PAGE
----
The "home-doubled" list makes for a few dramatic changes. Aaron's advantage on Ruth is increased, but more notably Ott zooms into the top five from the lower reaches of the chart, Frank Robinson crosses the 600 threshold, and Jimmie Foxx reclaims the top-10 status he held a quarter-century ago. Two Chicago Cubs, Sammy Sosa and Ernie Banks, move up considerably in their totals, but then so does the majority of this list. In all, three members of the true top 10 fall out of that elite. The "road doubled" list is much more similar to the actual one in the rankings. Aaron holds only a bare six-homer advantage on Ruth, and Bonds vaults way past his godfather Mays. Only two of the true top 10 fall out, and the jockeying at the top of the list is very minor, with Mathews and Ted Williams both joining its lower reaches. At the bottom of the list, the changes are more dramatic; four members of the 500 HR club fall below that mark with their road-doubled totals, with Ott undercutting 400.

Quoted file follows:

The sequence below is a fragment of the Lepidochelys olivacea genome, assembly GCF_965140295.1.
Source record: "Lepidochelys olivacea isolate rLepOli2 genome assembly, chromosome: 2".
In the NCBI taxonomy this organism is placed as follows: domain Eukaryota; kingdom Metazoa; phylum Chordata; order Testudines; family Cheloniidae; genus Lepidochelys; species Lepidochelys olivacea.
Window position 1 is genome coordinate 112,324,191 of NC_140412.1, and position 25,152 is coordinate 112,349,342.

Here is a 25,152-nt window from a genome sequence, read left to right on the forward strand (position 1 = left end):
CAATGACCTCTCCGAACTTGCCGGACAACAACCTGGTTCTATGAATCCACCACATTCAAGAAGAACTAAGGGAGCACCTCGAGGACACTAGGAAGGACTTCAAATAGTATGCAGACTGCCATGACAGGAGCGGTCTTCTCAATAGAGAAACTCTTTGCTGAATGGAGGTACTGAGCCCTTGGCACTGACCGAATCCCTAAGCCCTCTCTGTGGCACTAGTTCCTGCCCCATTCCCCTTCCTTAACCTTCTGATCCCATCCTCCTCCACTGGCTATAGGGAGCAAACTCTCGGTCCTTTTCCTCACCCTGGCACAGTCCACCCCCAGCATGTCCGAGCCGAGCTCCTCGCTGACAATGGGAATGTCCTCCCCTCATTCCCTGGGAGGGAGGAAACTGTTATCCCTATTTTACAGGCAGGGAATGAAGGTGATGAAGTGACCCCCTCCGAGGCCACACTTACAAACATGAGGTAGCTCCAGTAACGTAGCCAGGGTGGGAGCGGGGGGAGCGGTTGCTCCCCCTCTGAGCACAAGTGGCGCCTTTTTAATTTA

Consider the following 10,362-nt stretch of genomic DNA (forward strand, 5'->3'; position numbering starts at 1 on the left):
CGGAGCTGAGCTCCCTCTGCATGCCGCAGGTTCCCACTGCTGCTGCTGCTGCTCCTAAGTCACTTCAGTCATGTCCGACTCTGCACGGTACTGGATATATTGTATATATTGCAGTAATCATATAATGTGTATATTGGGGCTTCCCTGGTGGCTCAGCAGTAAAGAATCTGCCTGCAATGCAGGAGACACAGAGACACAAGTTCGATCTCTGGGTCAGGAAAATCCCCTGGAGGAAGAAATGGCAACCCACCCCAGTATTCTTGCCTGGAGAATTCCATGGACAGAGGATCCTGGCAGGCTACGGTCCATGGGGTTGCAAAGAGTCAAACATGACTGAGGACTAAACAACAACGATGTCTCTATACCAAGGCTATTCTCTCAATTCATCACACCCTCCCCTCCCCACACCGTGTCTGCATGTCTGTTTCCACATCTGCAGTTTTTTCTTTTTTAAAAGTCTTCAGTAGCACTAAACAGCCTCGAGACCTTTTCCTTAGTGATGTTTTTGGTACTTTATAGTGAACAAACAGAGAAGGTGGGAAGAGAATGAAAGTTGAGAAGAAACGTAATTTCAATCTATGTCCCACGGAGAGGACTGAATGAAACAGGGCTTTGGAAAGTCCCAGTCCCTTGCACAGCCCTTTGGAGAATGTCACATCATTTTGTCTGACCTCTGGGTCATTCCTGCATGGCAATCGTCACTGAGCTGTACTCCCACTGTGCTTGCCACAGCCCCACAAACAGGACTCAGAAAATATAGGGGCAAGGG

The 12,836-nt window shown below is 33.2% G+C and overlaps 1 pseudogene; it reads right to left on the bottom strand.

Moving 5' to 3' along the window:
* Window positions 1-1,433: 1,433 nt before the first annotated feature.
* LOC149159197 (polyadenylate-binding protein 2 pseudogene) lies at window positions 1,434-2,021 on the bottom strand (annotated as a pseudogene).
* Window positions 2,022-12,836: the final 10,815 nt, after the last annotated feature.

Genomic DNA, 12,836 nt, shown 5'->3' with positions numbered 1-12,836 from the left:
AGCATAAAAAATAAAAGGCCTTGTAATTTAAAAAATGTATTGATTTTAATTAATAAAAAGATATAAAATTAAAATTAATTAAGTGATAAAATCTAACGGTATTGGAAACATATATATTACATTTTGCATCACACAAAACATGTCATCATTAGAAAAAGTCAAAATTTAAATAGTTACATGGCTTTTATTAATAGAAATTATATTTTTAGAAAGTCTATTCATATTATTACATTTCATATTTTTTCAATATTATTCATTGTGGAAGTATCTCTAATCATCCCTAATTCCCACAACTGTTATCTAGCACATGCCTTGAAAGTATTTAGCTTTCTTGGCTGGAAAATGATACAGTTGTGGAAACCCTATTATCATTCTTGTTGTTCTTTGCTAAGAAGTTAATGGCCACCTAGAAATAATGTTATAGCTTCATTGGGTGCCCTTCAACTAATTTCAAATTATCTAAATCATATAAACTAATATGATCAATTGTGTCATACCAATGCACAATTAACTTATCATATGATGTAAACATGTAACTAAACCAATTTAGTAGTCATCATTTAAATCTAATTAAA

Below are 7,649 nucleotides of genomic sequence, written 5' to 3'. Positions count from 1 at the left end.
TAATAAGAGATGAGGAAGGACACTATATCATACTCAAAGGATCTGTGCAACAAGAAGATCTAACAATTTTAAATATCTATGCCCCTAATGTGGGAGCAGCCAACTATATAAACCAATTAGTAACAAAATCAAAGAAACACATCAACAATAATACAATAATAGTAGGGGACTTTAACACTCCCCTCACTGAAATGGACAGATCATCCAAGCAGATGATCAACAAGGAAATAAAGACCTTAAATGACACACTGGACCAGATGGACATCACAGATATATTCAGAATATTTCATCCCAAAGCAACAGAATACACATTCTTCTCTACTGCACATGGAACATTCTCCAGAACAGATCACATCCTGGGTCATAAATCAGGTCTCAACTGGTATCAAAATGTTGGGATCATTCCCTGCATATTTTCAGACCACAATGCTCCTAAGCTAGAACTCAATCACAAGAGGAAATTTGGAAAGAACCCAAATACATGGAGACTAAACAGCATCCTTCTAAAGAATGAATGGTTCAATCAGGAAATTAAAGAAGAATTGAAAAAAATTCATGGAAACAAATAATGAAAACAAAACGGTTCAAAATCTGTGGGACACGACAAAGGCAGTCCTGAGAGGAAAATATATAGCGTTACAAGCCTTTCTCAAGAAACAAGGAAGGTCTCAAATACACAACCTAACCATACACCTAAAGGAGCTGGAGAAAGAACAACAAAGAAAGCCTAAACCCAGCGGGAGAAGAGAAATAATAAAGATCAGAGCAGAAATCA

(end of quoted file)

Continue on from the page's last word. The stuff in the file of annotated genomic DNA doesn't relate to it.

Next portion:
The take-home message of all of this is that while Hank Aaron's homer totals, particularly his late-career surge, were helped by his home park, in the context of the game's top home run hitters the effect is not all that much. For many of the hitters, switching teams or moving into new ballparks tended to balance out their favorable and unfavorable conditions. Taking advantage of one's playing environment isn't a crime, and before we dish out an asterisk for Aaron's tremendous achievement, we ought to also consider that he racked up a good amount of his homer totals in the pitcher-friendly 1960s. Baseball history is full of such fluctuations, and while it's important to consider a player's accomplishments in the context of the terrain, that shouldn't diminish our admiration for Aaron's feat.